The fairy tale of antioxidants is a perfect example. Sensible dietary practices, which we all know about, sill stand. But the unjustified, unnecessary over complication of this basic dietary advice of the greatest crimes of the nutritionist movement...I don’t think it’s excessive to talk about consumers paralyzed with confusion in supermarkets. – p. 129

...sold one compelling message: that you need to take pills to lead a healthy normal life, that a sensible diet and lifestyle are not enough in themselves, and that a pill can even make up for failings elsewhere. ..this generation of schoolchildren, reared on pills, will continue to bear rich fruit for all the industries [including the pill, big pharmaceutical companies]. – p. 154 – 155

These corporations run our culture, and they riddle it with bullshit. – p. 233

...this fascinating brand of scholarship [nutrition] – is now penetrating, uncriticised, unnoticed, the heart of our academic system, because of our desperation to find easy a world that has apparently forgotten the importance of critically appraising all scientific claims. – p. 178

Economists and doctors talk about ‘opportunity costs’, the things you could have done, but didn’t, because you were distracted by doing something less useful. – p. 336

‘Communal reinforcement’ is the process by which a claim becomes a strong belief, through repeated assertion by members of a community. The process is independent of whether the claim has been properly researched, or is supported by empirical data significant enough to warrant belief by reasonable people. – p. 253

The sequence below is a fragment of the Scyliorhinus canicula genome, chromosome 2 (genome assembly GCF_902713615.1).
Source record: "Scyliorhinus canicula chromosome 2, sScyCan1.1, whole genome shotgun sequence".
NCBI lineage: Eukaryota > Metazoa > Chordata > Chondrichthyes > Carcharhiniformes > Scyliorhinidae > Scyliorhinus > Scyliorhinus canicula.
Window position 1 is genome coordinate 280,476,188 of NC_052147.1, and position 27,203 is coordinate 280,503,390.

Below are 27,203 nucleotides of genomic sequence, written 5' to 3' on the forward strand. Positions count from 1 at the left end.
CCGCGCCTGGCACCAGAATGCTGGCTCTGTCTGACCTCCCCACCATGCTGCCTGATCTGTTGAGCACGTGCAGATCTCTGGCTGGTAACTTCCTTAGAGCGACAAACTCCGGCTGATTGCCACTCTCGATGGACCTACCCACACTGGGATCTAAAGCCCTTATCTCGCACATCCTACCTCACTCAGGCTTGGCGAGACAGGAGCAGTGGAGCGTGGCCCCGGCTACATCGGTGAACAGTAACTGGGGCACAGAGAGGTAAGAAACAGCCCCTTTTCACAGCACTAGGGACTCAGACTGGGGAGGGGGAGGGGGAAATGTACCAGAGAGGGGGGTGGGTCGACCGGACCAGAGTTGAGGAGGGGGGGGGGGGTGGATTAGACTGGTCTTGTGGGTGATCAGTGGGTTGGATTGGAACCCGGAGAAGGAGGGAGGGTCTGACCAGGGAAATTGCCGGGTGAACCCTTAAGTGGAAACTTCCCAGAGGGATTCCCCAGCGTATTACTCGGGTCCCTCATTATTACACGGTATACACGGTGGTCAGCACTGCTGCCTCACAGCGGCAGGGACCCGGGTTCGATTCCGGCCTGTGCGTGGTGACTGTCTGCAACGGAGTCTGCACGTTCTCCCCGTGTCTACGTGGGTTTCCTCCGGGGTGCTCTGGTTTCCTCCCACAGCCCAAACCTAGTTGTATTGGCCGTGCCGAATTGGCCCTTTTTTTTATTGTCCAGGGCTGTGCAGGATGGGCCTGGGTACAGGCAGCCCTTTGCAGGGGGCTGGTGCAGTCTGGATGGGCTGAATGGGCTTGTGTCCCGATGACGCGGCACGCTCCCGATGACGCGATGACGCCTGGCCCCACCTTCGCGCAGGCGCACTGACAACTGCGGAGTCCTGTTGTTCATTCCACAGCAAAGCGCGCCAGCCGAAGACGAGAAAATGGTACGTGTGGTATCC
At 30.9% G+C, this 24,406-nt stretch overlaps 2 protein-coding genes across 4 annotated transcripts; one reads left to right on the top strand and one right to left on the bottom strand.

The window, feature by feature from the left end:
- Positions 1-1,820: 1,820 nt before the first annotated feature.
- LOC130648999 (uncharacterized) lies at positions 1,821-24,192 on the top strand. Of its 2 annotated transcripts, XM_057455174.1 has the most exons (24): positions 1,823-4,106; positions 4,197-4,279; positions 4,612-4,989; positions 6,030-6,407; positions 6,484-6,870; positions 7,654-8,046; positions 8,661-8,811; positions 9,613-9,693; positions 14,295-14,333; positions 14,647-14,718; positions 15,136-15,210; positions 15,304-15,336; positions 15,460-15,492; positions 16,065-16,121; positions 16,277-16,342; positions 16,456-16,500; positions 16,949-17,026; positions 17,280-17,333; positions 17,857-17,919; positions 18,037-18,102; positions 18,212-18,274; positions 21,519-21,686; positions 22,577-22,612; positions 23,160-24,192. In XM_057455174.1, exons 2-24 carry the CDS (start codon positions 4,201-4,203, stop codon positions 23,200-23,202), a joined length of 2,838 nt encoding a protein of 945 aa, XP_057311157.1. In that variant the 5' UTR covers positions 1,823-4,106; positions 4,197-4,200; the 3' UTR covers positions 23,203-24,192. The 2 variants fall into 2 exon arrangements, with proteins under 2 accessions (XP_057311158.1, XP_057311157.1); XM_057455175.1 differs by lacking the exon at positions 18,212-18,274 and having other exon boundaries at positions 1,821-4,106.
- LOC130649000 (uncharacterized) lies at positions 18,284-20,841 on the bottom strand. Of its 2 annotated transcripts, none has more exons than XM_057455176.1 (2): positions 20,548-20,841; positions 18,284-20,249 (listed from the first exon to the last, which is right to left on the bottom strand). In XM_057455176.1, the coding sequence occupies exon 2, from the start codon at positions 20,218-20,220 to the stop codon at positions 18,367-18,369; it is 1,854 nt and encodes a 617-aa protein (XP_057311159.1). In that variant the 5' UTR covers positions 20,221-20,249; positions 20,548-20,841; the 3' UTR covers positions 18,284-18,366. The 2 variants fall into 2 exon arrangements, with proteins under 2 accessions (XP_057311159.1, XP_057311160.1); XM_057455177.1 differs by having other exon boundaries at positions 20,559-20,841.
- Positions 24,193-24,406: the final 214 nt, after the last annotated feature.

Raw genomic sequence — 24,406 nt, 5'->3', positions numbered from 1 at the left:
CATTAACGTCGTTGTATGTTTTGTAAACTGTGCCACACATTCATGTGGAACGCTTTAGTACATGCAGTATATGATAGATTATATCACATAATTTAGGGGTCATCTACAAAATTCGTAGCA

This is the quintessential message of the book: what do you believe that on second thought is ridiculous but you have heard it so often, you forgot to truly process this piece of information? Ben Goldacre also reminds us that health crazes are just that, crazy; homeopathy is not scientifically based medicine, with proper research, critiqued by peers, then published in academic journals; pharmaceutical companies use people as guinea pigs and care about money; we have stopped using our critical assessment tools and we need to begin dissection the news stories we hear concerning science and health; we should research statistics that people regurgitate around us; most news stories are written by generalists to sensationalize; what ‘evidence-based medicine’ actually is; what ‘regression to the mean’ looks like when we are ill; what bullshit looks like; asks us to further deepen our understanding of our own bodies and the world around us. Most importantly Ben reminds us that:

People aren’t stupid. Anybody can understand anything, as long as it is clearly explained – but more than that, if they are sufficiently interested. – p.335
This book kept me ‘sufficiently interested’ and has reminded me that I am smart, that I never really did nor will I ever believe most of the information I hear about health, wellness and science in popular culture. May you also take the opportunity to read this phenomenal book and take the time to research more from Ben’s website:

Good intelligent health to you all!